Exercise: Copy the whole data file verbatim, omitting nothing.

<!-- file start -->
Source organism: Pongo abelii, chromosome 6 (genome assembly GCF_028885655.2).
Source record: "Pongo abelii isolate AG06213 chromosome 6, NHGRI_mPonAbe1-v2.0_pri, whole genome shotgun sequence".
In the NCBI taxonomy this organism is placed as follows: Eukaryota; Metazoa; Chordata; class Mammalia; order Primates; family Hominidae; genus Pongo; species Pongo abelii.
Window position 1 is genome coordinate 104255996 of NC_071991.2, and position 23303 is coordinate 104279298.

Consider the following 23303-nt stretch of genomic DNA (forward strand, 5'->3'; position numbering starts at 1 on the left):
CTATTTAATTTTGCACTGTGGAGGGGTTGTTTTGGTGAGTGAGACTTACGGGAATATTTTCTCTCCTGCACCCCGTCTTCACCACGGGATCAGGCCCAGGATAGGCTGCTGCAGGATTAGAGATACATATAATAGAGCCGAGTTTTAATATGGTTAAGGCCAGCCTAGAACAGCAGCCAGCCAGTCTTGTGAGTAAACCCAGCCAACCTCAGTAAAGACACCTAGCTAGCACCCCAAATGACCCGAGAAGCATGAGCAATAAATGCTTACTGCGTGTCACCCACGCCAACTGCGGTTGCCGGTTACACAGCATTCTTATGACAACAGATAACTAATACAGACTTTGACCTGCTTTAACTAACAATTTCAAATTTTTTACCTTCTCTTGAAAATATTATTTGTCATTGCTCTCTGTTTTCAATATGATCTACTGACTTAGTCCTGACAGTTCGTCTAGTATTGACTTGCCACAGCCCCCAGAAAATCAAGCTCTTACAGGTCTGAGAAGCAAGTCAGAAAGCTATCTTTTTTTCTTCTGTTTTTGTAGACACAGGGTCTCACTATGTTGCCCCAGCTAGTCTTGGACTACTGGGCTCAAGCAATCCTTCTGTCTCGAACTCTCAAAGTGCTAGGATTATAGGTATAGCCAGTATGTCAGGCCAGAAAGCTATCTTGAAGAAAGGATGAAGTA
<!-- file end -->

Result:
Source organism: Pongo abelii, chromosome 6 (genome assembly GCF_028885655.2).
Source record: "Pongo abelii isolate AG06213 chromosome 6, NHGRI_mPonAbe1-v2.0_pri, whole genome shotgun sequence".
In the NCBI taxonomy this organism is placed as follows: Eukaryota; Metazoa; Chordata; class Mammalia; order Primates; family Hominidae; genus Pongo; species Pongo abelii.
Window position 1 is genome coordinate 104255996 of NC_071991.2, and position 23303 is coordinate 104279298.

Consider the following 23303-nt stretch of genomic DNA (forward strand, 5'->3'; position numbering starts at 1 on the left):
CTATTTAATTTTGCACTGTGGAGGGGTTGTTTTGGTGAGTGAGACTTACGGGAATATTTTCTCTCCTGCACCCCGTCTTCACCACGGGATCAGGCCCAGGATAGGCTGCTGCAGGATTAGAGATACATATAATAGAGCCGAGTTTTAATATGGTTAAGGCCAGCCTAGAACAGCAGCCAGCCAGTCTTGTGAGTAAACCCAGCCAACCTCAGTAAAGACACCTAGCTAGCACCCCAAATGACCCGAGAAGCATGAGCAATAAATGCTTACTGCGTGTCACCCACGCCAACTGCGGTTGCCGGTTACACAGCATTCTTATGACAACAGATAACTAATACAGACTTTGACCTGCTTTAACTAACAATTTCAAATTTTTTACCTTCTCTTGAAAATATTATTTGTCATTGCTCTCTGTTTTCAATATGATCTACTGACTTAGTCCTGACAGTTCGTCTAGTATTGACTTGCCACAGCCCCCAGAAAATCAAGCTCTTACAGGTCTGAGAAGCAAGTCAGAAAGCTATCTTTTTTTCTTCTGTTTTTGTAGACACAGGGTCTCACTATGTTGCCCCAGCTAGTCTTGGACTACTGGGCTCAAGCAATCCTTCTGTCTCGAACTCTCAAAGTGCTAGGATTATAGGTATAGCCAGTATGTCAGGCCAGAAAGCTATCTTGAAGAAAGGATGAAGTA